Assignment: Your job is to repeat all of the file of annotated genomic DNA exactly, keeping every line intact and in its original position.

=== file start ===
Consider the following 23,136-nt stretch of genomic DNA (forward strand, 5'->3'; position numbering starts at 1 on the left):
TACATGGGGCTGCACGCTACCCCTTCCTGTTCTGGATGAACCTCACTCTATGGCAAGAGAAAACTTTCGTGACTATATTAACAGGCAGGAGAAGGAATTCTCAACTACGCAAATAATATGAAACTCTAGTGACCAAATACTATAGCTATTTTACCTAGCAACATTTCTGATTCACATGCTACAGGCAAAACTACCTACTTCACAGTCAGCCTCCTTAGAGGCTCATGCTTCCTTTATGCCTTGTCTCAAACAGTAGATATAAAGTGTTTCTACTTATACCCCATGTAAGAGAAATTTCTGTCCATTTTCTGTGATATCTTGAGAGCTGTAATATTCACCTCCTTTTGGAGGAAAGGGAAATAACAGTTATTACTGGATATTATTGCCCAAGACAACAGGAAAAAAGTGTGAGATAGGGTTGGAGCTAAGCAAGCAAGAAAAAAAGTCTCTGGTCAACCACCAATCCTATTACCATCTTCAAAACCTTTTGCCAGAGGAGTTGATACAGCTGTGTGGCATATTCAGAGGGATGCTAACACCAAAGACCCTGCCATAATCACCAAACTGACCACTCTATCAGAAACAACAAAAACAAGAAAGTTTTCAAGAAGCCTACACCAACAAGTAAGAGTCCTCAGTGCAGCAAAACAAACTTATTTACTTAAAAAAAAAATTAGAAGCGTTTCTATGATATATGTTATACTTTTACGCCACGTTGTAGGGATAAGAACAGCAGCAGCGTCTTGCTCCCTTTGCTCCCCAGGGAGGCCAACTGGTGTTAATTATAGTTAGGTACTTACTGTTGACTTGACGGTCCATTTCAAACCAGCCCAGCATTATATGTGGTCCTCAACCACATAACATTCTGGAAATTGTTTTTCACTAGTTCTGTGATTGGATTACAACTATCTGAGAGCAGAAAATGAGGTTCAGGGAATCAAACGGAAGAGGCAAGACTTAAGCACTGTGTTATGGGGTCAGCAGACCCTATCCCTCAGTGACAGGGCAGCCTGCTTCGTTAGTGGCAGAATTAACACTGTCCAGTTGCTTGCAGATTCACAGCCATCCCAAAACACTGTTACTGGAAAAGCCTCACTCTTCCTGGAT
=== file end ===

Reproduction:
Consider the following 23,136-nt stretch of genomic DNA (forward strand, 5'->3'; position numbering starts at 1 on the left):
TACATGGGGCTGCACGCTACCCCTTCCTGTTCTGGATGAACCTCACTCTATGGCAAGAGAAAACTTTCGTGACTATATTAACAGGCAGGAGAAGGAATTCTCAACTACGCAAATAATATGAAACTCTAGTGACCAAATACTATAGCTATTTTACCTAGCAACATTTCTGATTCACATGCTACAGGCAAAACTACCTACTTCACAGTCAGCCTCCTTAGAGGCTCATGCTTCCTTTATGCCTTGTCTCAAACAGTAGATATAAAGTGTTTCTACTTATACCCCATGTAAGAGAAATTTCTGTCCATTTTCTGTGATATCTTGAGAGCTGTAATATTCACCTCCTTTTGGAGGAAAGGGAAATAACAGTTATTACTGGATATTATTGCCCAAGACAACAGGAAAAAAGTGTGAGATAGGGTTGGAGCTAAGCAAGCAAGAAAAAAAGTCTCTGGTCAACCACCAATCCTATTACCATCTTCAAAACCTTTTGCCAGAGGAGTTGATACAGCTGTGTGGCATATTCAGAGGGATGCTAACACCAAAGACCCTGCCATAATCACCAAACTGACCACTCTATCAGAAACAACAAAAACAAGAAAGTTTTCAAGAAGCCTACACCAACAAGTAAGAGTCCTCAGTGCAGCAAAACAAACTTATTTACTTAAAAAAAAAATTAGAAGCGTTTCTATGATATATGTTATACTTTTACGCCACGTTGTAGGGATAAGAACAGCAGCAGCGTCTTGCTCCCTTTGCTCCCCAGGGAGGCCAACTGGTGTTAATTATAGTTAGGTACTTACTGTTGACTTGACGGTCCATTTCAAACCAGCCCAGCATTATATGTGGTCCTCAACCACATAACATTCTGGAAATTGTTTTTCACTAGTTCTGTGATTGGATTACAACTATCTGAGAGCAGAAAATGAGGTTCAGGGAATCAAACGGAAGAGGCAAGACTTAAGCACTGTGTTATGGGGTCAGCAGACCCTATCCCTCAGTGACAGGGCAGCCTGCTTCGTTAGTGGCAGAATTAACACTGTCCAGTTGCTTGCAGATTCACAGCCATCCCAAAACACTGTTACTGGAAAAGCCTCACTCTTCCTGGAT